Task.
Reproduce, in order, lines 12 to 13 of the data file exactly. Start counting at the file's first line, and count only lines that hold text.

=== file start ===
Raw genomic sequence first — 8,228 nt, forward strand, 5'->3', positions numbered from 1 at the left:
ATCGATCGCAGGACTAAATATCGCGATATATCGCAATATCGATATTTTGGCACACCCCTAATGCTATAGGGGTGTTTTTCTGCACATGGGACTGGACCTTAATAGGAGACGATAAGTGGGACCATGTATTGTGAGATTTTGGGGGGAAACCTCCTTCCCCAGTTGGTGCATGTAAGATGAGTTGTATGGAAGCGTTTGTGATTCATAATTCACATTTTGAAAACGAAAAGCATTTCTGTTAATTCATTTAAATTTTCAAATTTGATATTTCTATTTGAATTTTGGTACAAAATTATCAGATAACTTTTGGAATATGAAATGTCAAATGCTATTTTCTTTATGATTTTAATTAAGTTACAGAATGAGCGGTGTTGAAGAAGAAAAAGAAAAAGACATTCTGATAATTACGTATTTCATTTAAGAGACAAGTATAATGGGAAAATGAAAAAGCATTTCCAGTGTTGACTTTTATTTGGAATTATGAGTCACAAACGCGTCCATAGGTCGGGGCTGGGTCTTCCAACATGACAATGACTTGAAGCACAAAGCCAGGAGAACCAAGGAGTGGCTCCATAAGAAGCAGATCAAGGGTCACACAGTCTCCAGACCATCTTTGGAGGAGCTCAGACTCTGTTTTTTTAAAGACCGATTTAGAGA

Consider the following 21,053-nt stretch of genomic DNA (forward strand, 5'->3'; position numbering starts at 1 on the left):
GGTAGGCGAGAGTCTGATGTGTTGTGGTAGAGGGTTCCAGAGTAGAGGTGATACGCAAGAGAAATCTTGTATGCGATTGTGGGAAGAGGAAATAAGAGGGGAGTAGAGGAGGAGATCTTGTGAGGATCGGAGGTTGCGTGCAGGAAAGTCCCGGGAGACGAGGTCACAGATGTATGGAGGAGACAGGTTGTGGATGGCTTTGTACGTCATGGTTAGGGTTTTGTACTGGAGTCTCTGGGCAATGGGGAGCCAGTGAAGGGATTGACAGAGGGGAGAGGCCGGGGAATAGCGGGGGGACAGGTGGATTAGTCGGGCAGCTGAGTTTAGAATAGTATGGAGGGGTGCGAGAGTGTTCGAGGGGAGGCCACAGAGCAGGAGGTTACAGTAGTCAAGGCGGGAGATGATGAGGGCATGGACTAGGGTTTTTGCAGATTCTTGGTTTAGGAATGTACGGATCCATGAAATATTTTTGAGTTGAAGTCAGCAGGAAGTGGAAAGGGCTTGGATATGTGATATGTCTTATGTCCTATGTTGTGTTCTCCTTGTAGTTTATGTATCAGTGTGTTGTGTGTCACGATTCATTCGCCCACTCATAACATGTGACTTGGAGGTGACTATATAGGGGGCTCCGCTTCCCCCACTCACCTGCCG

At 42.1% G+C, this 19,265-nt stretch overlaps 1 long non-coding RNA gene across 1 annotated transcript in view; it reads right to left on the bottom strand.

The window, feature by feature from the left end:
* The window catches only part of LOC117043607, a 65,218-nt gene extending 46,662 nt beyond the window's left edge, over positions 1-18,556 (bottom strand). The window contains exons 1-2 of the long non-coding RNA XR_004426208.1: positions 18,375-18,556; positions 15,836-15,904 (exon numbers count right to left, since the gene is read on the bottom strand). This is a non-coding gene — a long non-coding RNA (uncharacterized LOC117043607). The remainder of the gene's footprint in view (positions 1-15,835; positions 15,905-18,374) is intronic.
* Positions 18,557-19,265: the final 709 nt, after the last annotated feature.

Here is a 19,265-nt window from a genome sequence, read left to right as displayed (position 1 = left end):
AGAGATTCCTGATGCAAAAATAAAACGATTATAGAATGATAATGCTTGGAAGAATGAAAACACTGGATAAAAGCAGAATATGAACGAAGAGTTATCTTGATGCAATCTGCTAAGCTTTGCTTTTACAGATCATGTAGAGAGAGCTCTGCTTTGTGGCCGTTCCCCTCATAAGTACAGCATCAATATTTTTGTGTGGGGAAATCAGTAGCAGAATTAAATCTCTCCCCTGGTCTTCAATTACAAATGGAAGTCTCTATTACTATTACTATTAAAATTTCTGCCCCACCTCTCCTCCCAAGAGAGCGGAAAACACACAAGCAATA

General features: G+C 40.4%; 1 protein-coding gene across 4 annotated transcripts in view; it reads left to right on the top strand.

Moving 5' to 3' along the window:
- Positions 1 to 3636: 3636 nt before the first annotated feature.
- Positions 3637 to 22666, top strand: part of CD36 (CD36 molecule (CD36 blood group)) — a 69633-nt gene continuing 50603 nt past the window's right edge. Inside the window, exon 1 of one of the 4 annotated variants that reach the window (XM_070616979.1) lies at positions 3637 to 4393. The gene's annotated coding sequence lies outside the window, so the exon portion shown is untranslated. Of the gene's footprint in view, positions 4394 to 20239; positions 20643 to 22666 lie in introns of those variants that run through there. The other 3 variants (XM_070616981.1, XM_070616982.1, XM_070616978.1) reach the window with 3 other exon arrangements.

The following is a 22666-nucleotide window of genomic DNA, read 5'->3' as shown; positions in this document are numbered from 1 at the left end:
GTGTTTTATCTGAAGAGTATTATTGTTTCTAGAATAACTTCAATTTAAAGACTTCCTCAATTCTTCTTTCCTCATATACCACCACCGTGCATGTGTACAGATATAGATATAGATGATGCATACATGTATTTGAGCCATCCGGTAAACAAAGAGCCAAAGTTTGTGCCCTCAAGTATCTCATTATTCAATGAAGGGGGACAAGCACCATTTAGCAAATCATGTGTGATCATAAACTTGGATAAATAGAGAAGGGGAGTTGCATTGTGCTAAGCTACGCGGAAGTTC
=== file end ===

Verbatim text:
Moving 5' to 3' along the window:
- Positions 1 to 3636: 3636 nt before the first annotated feature.